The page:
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Mailbag: Whey or Casein, or both, and when?

December 8th, 2008

Speed is over-rated!

Speed is over-rated!

Dear AllStarHealth,

I need advice, please. I am trying to lose about 25 lbs. I do cardio 3 days a week and weights 3 days week.  My friend and I pooled our AllStarHealth order to save on shipping and since he got some Casein Protein, I ordered some too. He was saying it was better than Whey protein powder, but I forgot why.  So when I went and read up on it, from what I have read everyone seems to say whey is better because it absorbs faster.   Is that true and does it make a difference which one I use?

Thanks,

Lisa Connors,

Springfield, MO

Whereas people used to just use one type of protein powder, it’s very common now to see people using 2 or 3 types and buying different flavors of one type. They’re just more popular now than ever and people can take advantage of the different types.

It’s true that whey absorbs faster than casein protein, that’s the gist of it,  but it’s not necessarily better for that reason.  In fact, this is true of supplement absorption in general; faster isn’t necessarily better. Basically, whey is best anytime you want a fast-absorbing protein, not necessarily one that’s going to fill you up for a long time or sustain growth while you sleep. So for most people, whey is best for good for a breakfast shake, a preworkout shake, or post-workout shake.

Casein, the slow release protein, is a better choice when you want something to fill you up and hold you for a longer period of time. So it might make a better basis for a meal replacement shake (add some fruit and some healthy fats)  or breakfast shake if you wont have a mid-morning opportunity for another protein feeding.  Casein is not so good as a pre-workout shake, but definitely better as a pre-bedtime shake, to help maintain lean body mass while you sleep.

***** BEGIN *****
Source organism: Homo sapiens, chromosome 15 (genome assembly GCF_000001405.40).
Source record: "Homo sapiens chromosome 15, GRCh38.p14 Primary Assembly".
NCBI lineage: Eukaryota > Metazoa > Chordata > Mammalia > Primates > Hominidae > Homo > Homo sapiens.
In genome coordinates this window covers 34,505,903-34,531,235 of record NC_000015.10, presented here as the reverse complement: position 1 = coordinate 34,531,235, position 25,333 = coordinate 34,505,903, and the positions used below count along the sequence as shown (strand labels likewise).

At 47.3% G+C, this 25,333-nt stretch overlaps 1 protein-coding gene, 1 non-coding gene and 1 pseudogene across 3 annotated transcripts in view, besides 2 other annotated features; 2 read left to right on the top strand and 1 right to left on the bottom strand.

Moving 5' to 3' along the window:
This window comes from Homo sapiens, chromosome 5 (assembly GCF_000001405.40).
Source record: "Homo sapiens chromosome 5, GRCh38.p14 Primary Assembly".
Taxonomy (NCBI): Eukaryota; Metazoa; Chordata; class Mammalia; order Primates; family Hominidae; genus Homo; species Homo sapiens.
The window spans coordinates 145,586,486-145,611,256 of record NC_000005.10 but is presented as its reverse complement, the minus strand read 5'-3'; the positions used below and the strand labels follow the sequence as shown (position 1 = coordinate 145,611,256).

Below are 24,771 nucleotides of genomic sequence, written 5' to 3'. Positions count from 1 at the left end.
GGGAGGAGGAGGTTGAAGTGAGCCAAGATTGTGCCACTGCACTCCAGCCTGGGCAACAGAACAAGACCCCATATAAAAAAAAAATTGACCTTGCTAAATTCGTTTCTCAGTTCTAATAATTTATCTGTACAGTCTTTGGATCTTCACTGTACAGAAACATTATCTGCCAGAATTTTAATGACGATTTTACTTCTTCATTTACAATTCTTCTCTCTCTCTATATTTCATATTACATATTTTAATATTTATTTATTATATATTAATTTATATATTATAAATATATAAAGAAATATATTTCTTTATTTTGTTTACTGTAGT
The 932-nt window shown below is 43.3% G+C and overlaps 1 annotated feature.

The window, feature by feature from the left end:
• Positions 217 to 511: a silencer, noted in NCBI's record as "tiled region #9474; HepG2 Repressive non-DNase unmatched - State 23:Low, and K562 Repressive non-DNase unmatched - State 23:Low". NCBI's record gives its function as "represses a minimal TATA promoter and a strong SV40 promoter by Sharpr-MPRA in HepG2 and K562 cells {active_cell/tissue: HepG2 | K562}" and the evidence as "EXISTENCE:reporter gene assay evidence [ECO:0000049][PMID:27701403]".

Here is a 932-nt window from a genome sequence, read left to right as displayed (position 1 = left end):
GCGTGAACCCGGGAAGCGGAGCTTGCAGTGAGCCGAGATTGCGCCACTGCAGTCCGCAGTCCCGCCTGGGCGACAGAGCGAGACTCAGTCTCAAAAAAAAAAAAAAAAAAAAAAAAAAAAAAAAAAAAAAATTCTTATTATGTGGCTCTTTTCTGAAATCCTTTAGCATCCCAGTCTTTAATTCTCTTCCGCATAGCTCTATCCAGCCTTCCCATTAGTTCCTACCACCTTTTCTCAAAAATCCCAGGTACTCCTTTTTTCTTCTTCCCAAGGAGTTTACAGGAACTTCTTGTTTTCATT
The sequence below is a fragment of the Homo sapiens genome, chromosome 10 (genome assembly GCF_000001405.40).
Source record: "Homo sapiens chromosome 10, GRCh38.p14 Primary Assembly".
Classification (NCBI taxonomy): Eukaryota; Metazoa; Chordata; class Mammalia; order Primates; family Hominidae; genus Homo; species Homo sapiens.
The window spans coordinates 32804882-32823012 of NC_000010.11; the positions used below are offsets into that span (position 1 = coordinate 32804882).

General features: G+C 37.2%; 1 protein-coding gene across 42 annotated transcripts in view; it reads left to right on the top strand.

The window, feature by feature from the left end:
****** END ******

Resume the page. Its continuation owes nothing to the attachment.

But these are generalities, I wouldn’t agonize over it, because the differences between one and the other -whey and casein – are not great enough to make or break your weightloss success.  Now, if you were an elite athlete, counting every calorie, trying to shave 1/100th of a second off your sprint time, it might make a difference. But for the rest of us mortals, you can really use either one at any time, but are better off using casein before bed or in meal-replacement shakes, and whey for breakfast, post-workout shakes, and between-meal protein feedings.

You might also want to read a little more about protein here and review some older blog entries that talk about protein shakes and recipes.

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